The products were introduced in June of 2009 in four flavors.

“These healthy flatbread sandwiches wrap together rich strips of meat, fire-roasted vegetables, and tasty sauce in a flatbread dough that features real grill marks and a bakery-fresh taste,” explains Bob Babich, manager of market development for GPI. 

“However, some people like their flatbread crispier and some like it softer-so we let them cook it just right, simply based on how they position the product and the package in the microwave.” 

 For a crisper texture, the food is placed on a susceptor plate and heated on top of the box using two layers of susceptor with the product uncovered. For a softer texture, the food is left on the susceptor plate inside the box using a single layer of patterned susceptor with the product covered. 

The susceptor plate is a special aluminum pattern laminated to paperboard so that it can absorb microwaves and convert them into heat, according to Babich.  At lower temperatures, the food browns; at higher temperatures, it broils.  

GPI believes that this package also simplifies inventory management by eliminating the need to stock different cartons for soft and crispy products.

“Susceptor technology is transforming the food industry because it crisps, browns, eliminates hot and cold spots, and creates textures similar to conventional cooking,” says Babich. “It’s creating a variety of exciting new packaging and marketing options for convenience foods such as these flatbread sandwiches, as well as pizzas, burritos, pies, and other hand-held snack foods.”

Further improvements in susceptor techniques are in the offing, according to Babich. “As we make susceptor technology even more sophisticated-combining it with improvements in paperboard design, forming, and laminating–we can expect to even more dramatically rethink and reshape all types of food packaging, whether it’s boxes, cartons, trays, or sleeves.”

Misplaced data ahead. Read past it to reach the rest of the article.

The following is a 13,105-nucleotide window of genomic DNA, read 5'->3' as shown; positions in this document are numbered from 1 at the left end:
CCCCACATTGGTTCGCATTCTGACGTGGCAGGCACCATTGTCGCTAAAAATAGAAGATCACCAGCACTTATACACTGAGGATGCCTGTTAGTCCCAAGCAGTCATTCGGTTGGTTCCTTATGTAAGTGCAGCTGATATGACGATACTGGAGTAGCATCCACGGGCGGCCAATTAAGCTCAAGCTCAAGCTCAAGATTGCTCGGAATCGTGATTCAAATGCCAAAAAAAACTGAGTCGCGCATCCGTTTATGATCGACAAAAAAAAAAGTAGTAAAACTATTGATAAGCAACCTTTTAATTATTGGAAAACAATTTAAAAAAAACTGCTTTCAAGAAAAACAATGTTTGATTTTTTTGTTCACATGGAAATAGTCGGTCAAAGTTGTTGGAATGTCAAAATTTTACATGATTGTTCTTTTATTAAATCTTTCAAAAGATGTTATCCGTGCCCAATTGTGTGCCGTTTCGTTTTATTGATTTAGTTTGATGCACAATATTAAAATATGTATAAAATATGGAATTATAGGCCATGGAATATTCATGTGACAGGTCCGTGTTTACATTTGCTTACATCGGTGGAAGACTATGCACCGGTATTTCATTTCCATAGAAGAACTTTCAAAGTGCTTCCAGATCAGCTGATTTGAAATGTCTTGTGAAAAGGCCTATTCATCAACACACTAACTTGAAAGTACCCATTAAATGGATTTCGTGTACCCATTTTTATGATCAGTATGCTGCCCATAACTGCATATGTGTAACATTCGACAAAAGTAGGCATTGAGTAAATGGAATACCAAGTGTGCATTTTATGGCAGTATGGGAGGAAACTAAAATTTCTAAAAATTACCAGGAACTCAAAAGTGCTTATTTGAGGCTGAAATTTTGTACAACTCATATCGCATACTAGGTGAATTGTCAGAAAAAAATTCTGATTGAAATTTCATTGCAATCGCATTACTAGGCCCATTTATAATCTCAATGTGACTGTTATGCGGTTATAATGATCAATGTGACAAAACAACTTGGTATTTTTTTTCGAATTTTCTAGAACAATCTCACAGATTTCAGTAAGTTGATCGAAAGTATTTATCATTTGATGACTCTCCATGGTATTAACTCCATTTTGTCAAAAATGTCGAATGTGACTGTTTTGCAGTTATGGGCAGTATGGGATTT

The microwave preparation for Nestlé Foods’ Lean Cuisine Market Creations relies on a steam-release valve on the back of the stand-up pouch.

Full steam ahead

There is no doubt that packaging technology has driven many a food category to higher convenience and higher sales. A feature in the September issue of BrandPackaging, a sister publication of Food & Beverage Packaging, entitled Decade of Design, recognized a steam-in-bag application as one of the 10 packages that made the biggest consumer impact this decade. It specifically recognized the pioneering effort with the launch of Birds Eye Foods Steamfresh products in 2006.

Today, the convenience of steam-in-bag is commonplace for a range of frozen foods, though consumer package goods companies continue to put their own spin on this popular format. This summer, the final member of the Big Three, Nestlé Foods, offered its version when it introduced eight varieties of Lean Cuisine Market Creations in 10½-ounce stand-up pouches. The steaming pouches lock in nutritious ingredients and unlock flavor, prompting Nestlé to boast that “you’ve never had frozen food like this before.”

Typical to steam-in-bag products, the package has a preferred “this side up” orientation for the bag’s back. Atypical to steam-in-bag packaging is that the backside features a “steam release valve” rather than the usual engineered seal-failure method of steam release. A clear film patch applied over a perforated hole in the bag film creates the venting. The cooking time is five minutes in a 1,100-watt microwave oven.

“Lean Cuisine Market Creations offer high quality steamed entrées that can be plated for a premium dining experience,” says Christine Dahm, VP of marketing for the brand.

From the Big Three to the rest of the industry, packagers are cooking up new ways to deliver and prepare frozen foods. For consumers and their microwave ovens, it’s a convenience-driven bon appétit. 

For more information


Global Information Inc.

Graphic Packaging Intl.